How to express lack of understanding:

When you fail to understand what has been said to you you can use these expressions:

 I beg your pardon?
I beg your pardon, but I don't quite understand.
I'm not quite sure I know what you mean.
I'm not quite sure I follow you.
I don't quite see what you mean.
I'm not sure I got your point.
Sorry, I didn't quite hear what you said.
Sorry, I didn't get your point/idea.
I don't quite see what you're getting at.

 How yo ask for clarification:

When you don't understand what someone has said, you can ask for clarification using the following expressions:
 What do you mean by...?
Do you mean...?
Could you say that again, please?
Could you repeat, please?
Could you clarify that, please?
Would you elaborate on that, please?
Could you be more explicit?
Could you explain what you mean by...?
Could you give us an example?
I wonder if you could say that in a different way.
Could you put it differently, please?
Could you be more specific, please?

 Clarifying one's point or idea:

To clarify your idea you can use the following expressions:
Let me explain that...
Let me explain that in more detail...
Let me put it in another way...
Sorry, let me explain...
In other words...
To say this differently...
To put it differently…
What I wanted to say is that….

Samir is a Moroccan university student at an American University. He is now talking to the foreign student's councellor, Mr. Taylor.
Read the conversation and answer the following question.

Question: Did Mr. Taylor know that burping in Morocco is not considered offensive? How do you know?

Samir: Good morning, Mr. Taylor!
Mr.Taylor: Good morning. Please have a seat. Can I help you?
Samir: Yes, Mr.Taylor. I’d like to talk to you about an embarrassing experience I had this weekend.
Mr. Taylor: An embarrassing experience? What do you mean?
Samir: Well, I was invited by a friend of mine for dinner. His family was really nice and hospitable. But then something happened which made them stare at me.
Mr. Taylor: stare at you? I don’t quite follow you. Could you be more explicit?
Samir: Well, actually, they didn’t seem to like my burping.
Mr.Taylor: Oh my dear, do you mean you burped during the meal? That’s culturally inappropriate.
Samir: What do you mean by culturally inappropriate?
Mr.Taylor: Well, what I’m trying to say is that what you did is not acceptable in our society. It’s even- sorry to say the word – disgusting.
Samir: Oh dear! But I was taught in my family to thank God whenever I burp.
Mr. Taylor: Really? In that case, all you’ve got to do is explain the matter to your friend.
Samir: Thanks, Mr.Taylor
Mr.Taylor: You’re welcome

Reference: Gateway to English 2 Student’s Book P.27.


"Can I use your computer, please?"
"Could I borrow some money from you, please?"
"Do you mind if I turn up the heating?"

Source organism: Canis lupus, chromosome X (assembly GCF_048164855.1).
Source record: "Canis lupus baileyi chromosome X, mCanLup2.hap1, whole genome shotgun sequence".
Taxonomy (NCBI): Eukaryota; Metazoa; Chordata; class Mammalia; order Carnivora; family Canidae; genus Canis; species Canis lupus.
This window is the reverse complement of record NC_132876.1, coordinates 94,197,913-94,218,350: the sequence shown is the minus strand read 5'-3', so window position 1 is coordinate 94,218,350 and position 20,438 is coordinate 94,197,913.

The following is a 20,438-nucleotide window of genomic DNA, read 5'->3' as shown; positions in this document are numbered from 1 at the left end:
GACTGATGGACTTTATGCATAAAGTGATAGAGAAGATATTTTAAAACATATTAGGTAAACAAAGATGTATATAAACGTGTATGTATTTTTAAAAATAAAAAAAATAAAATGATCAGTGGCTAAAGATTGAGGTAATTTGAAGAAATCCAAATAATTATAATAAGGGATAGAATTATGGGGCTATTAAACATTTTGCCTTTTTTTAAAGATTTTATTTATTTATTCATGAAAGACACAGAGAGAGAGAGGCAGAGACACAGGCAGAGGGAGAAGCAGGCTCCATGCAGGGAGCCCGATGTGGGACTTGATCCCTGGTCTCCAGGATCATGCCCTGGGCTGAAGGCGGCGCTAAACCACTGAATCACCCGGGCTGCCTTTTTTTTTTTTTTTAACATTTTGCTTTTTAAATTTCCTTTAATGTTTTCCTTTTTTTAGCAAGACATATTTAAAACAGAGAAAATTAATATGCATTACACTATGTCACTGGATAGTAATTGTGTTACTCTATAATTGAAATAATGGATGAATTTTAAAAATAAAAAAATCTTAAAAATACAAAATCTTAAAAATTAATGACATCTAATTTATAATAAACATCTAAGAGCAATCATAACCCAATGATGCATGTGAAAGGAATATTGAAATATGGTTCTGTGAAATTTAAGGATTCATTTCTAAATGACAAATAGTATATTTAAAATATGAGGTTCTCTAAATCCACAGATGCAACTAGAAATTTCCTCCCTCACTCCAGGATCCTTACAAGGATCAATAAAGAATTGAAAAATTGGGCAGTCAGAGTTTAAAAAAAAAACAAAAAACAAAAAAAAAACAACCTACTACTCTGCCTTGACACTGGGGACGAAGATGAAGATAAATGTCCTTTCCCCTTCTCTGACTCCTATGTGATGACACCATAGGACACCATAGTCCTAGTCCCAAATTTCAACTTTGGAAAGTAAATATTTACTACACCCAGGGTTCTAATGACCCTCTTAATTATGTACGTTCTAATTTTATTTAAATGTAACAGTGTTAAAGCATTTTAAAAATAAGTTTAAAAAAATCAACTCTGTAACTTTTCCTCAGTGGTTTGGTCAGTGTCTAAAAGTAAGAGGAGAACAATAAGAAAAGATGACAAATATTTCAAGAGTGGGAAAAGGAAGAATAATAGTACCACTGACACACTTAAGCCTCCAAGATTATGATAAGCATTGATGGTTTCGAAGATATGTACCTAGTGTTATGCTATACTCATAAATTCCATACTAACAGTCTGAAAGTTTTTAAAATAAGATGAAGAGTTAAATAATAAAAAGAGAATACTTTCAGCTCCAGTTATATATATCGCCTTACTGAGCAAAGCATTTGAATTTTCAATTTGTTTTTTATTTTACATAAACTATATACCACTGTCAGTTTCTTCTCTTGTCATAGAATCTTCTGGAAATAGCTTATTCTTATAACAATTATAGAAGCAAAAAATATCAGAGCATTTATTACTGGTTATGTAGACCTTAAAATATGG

"Would you mind if I turned up the heating?"
Speaking tip: Could is more polite than can.
Do you mind if…" is followed by the verb in the present tense, but would you mind if… is followed by the verb in the past tense.
When you're using these two sentences, don't use "please". It's already polite enough!

 Offering to do something for another person:

You can make an offer using a phrase like Can I… ?, Shall I… ?, Would you like me to…?
For example:
"Can I help you?"
"Shall I open the window for you?"
"Would you like another coffee?"
"Would you like me to answer the phone?"
"I'll do the photocopying if you like."
"shall", "can" and "will" are followed by the verb without to.
Shall is particularly British English and is more formal than can. "Would you like…?" is followed either by a noun or by an object pronoun and the verb with to.

 Responding to offers:

These English dialogues show you ways to accept or reject (=refuse/turn down) offers made to you.
"Can I help you?"
"Yes, please. I'd like to know what time the train leaves."
"Can I help you?"
"No thanks, I'm just looking." (In a shop.)
"Shall I open the window for you?"
"Yes, please. That would be very kind of you."
"Would you like another coffee?"
"No thanks." Or, "No thank you."
"Would you like another coffee?"
"Yes please, that would be lovely." Or, "Yes please, I'd love one."
"Would you like me to answer the phone?"
"If you wouldn't mind." Or, "If you could."
(Don't answer "Yes, I would", as this sounds like you expect someone to do it for you.)
"I'll do the photocopying if you like."
"It's OK, I can do it." Or, "Don't worry, I'll do it.
"Or, "Thank you, that would be great."


Secretary: Hello, Ultimate Computers. May I help you?
Caller: Yes, this is Jack Kordell from Hunter's Office Supplies. May I speak to Elaine Strong, please?
Secretary: I'm sorry, but she's not in right now.
Caller: Okay, do you know when she'll be back?
Secretary: Uh, yes, she should be here later on this afternoon maybe about 4:30. May I take a message?
Caller: Yes. Ms. Strong sent me a brochure detailing your newest line of laptop computers with a description of other software products, but there wasn't any information about after-sales service.
Secretary: Oh, I'm sorry. Would you like me to fax that to you?
Caller: Yes, but our fax is being repaired at the moment, and it won't be working until around 2:30. Hum . . . could you try sending that information around 3:30? That should give me time to look over the material before I call Ms. Strong, say, around 5:00.
Secretary: Sure. Could I have your name, telephone number, and fax number, please?
Caller: Yes. Jack Kordell and the phone number is 560-1287. And the fax number is 560-1288.
Secretary: Okay. Jack Kordell. Is your name spelled C-o-r-d-e-l?
Caller: No. It's Kordell with a "K" and two "l's." K-o-r-d-e-l-l."
Secretary: All right, Mr. Kordell. And your phone number is 560-1287, and the fax number is 560-1288. Is that correct?
Caller: Yes it is.
Secretary: All right. I'll be sure to send you the fax this afternoon.
Caller: Okay, bye.

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